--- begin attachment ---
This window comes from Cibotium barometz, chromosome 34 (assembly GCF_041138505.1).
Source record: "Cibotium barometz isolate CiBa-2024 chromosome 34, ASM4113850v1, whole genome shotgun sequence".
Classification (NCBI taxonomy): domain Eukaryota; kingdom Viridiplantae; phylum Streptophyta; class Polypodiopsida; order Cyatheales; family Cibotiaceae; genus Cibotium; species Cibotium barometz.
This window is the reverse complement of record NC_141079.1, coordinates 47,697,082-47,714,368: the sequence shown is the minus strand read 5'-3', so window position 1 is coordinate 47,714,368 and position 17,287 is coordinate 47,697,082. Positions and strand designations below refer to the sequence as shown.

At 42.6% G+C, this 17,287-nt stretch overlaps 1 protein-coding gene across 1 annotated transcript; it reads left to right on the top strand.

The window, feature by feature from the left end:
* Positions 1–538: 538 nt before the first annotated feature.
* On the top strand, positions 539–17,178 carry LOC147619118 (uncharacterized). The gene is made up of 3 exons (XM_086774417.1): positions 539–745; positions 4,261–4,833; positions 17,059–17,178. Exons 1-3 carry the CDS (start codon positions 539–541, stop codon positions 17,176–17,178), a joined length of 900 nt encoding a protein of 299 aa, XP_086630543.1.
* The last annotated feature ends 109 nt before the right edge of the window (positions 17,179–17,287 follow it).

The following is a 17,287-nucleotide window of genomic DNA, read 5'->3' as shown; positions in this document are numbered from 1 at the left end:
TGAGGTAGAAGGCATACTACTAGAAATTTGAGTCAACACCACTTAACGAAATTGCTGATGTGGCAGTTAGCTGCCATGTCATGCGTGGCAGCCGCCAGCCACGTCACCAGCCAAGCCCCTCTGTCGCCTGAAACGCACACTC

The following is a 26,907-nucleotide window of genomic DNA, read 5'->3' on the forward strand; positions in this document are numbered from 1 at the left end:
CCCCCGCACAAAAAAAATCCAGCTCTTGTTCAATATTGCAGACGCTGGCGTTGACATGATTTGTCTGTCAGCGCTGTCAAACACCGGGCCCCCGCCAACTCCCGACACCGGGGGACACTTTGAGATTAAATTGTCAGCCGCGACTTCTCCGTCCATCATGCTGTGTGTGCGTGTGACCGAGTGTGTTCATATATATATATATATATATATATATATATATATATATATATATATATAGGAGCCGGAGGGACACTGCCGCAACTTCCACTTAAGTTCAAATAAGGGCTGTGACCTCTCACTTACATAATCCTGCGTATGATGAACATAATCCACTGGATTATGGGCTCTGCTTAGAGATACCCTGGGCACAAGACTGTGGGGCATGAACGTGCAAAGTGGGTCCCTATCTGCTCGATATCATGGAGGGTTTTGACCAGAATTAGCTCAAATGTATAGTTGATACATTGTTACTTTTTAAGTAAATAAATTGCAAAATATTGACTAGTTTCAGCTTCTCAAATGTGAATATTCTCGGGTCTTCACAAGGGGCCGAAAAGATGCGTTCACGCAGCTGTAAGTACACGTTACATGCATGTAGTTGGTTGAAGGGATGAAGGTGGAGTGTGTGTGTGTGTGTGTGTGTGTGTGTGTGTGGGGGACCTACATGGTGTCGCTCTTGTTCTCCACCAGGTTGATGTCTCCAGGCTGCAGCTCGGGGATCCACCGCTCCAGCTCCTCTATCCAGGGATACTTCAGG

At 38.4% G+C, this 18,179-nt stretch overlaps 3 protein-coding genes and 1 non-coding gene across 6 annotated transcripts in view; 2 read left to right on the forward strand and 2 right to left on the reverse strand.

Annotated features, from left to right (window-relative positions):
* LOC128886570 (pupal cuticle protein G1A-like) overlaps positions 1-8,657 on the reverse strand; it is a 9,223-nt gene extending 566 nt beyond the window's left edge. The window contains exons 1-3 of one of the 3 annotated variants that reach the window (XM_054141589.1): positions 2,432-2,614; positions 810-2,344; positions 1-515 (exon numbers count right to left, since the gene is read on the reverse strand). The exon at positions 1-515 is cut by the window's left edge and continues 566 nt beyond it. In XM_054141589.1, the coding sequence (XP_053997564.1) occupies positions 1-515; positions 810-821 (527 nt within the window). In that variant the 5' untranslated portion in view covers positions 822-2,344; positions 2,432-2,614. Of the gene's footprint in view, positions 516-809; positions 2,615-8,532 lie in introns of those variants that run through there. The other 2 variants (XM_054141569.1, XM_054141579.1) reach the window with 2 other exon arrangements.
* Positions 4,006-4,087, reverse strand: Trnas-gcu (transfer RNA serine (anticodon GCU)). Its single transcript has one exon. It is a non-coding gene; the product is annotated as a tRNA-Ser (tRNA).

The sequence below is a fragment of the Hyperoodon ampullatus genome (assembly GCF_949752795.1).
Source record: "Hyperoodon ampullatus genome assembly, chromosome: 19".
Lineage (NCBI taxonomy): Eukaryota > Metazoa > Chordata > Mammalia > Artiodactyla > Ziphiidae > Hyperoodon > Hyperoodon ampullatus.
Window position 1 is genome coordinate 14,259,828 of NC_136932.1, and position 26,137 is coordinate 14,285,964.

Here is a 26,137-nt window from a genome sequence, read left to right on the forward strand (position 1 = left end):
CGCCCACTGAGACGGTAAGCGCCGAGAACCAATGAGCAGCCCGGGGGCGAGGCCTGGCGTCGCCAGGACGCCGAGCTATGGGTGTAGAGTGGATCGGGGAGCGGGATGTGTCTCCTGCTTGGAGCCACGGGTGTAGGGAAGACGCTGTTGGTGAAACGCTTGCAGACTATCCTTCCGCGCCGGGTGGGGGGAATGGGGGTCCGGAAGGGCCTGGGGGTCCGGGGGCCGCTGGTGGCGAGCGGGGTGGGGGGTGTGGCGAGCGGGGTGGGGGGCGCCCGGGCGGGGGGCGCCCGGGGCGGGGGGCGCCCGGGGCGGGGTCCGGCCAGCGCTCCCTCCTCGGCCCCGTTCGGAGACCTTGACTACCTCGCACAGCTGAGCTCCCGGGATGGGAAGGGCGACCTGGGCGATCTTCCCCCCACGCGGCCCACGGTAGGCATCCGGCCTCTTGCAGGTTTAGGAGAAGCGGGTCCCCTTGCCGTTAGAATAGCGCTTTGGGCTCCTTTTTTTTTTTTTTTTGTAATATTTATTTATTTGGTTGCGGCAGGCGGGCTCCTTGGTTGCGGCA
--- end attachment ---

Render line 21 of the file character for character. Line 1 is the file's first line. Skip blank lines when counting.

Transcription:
Window position 1 is genome coordinate 14,259,828 of NC_136932.1, and position 26,137 is coordinate 14,285,964.